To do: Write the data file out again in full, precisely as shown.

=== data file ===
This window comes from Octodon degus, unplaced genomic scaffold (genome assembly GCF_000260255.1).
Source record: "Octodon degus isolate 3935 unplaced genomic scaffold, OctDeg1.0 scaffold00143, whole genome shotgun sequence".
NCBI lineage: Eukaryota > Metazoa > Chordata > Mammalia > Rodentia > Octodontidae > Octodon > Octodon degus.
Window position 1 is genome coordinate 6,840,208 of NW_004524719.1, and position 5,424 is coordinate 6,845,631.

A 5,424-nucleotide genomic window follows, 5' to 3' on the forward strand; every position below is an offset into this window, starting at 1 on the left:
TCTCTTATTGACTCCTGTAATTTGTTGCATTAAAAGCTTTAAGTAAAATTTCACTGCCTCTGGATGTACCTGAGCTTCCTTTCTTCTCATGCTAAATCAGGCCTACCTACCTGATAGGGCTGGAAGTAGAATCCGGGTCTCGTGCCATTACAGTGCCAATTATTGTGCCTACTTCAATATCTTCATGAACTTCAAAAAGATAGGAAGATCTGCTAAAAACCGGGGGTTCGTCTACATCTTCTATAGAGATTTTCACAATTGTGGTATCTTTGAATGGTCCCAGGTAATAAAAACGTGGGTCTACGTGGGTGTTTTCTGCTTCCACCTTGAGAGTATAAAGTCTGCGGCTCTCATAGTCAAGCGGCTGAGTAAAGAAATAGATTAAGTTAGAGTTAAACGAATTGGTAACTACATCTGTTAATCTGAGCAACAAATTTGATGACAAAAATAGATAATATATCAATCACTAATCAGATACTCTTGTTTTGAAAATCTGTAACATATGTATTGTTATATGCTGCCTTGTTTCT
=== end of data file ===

This window comes from Octodon degus, unplaced genomic scaffold (genome assembly GCF_000260255.1).
Source record: "Octodon degus isolate 3935 unplaced genomic scaffold, OctDeg1.0 scaffold00143, whole genome shotgun sequence".
NCBI lineage: Eukaryota > Metazoa > Chordata > Mammalia > Rodentia > Octodontidae > Octodon > Octodon degus.
Window position 1 is genome coordinate 6,840,208 of NW_004524719.1, and position 5,424 is coordinate 6,845,631.

A 5,424-nucleotide genomic window follows, 5' to 3' on the forward strand; every position below is an offset into this window, starting at 1 on the left:
TCTCTTATTGACTCCTGTAATTTGTTGCATTAAAAGCTTTAAGTAAAATTTCACTGCCTCTGGATGTACCTGAGCTTCCTTTCTTCTCATGCTAAATCAGGCCTACCTACCTGATAGGGCTGGAAGTAGAATCCGGGTCTCGTGCCATTACAGTGCCAATTATTGTGCCTACTTCAATATCTTCATGAACTTCAAAAAGATAGGAAGATCTGCTAAAAACCGGGGGTTCGTCTACATCTTCTATAGAGATTTTCACAATTGTGGTATCTTTGAATGGTCCCAGGTAATAAAAACGTGGGTCTACGTGGGTGTTTTCTGCTTCCACCTTGAGAGTATAAAGTCTGCGGCTCTCATAGTCAAGCGGCTGAGTAAAGAAATAGATTAAGTTAGAGTTAAACGAATTGGTAACTACATCTGTTAATCTGAGCAACAAATTTGATGACAAAAATAGATAATATATCAATCACTAATCAGATACTCTTGTTTTGAAAATCTGTAACATATGTATTGTTATATGCTGCCTTGTTTCT